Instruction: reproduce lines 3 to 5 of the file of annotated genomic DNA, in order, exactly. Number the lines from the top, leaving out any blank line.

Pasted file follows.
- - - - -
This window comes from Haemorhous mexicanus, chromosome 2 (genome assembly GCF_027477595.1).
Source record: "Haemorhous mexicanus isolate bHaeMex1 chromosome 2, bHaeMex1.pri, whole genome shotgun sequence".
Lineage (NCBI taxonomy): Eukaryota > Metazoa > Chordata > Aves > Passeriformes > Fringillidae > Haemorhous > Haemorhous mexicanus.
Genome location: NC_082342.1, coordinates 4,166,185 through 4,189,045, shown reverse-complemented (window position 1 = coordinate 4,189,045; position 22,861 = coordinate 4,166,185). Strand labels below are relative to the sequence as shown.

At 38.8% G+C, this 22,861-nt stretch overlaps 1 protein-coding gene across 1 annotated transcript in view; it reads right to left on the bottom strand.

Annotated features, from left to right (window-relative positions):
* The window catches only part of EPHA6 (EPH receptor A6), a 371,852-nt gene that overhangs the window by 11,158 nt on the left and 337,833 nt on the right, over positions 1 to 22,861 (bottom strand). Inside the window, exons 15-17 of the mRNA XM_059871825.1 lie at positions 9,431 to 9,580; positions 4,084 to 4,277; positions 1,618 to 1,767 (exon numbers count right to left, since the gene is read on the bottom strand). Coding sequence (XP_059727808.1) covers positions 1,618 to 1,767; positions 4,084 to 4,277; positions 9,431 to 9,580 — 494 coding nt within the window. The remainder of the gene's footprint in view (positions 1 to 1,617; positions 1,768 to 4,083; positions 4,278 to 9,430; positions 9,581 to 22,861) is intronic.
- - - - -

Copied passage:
Lineage (NCBI taxonomy): Eukaryota > Metazoa > Chordata > Aves > Passeriformes > Fringillidae > Haemorhous > Haemorhous mexicanus.
Genome location: NC_082342.1, coordinates 4,166,185 through 4,189,045, shown reverse-complemented (window position 1 = coordinate 4,189,045; position 22,861 = coordinate 4,166,185). Strand labels below are relative to the sequence as shown.

At 38.8% G+C, this 22,861-nt stretch overlaps 1 protein-coding gene across 1 annotated transcript in view; it reads right to left on the bottom strand.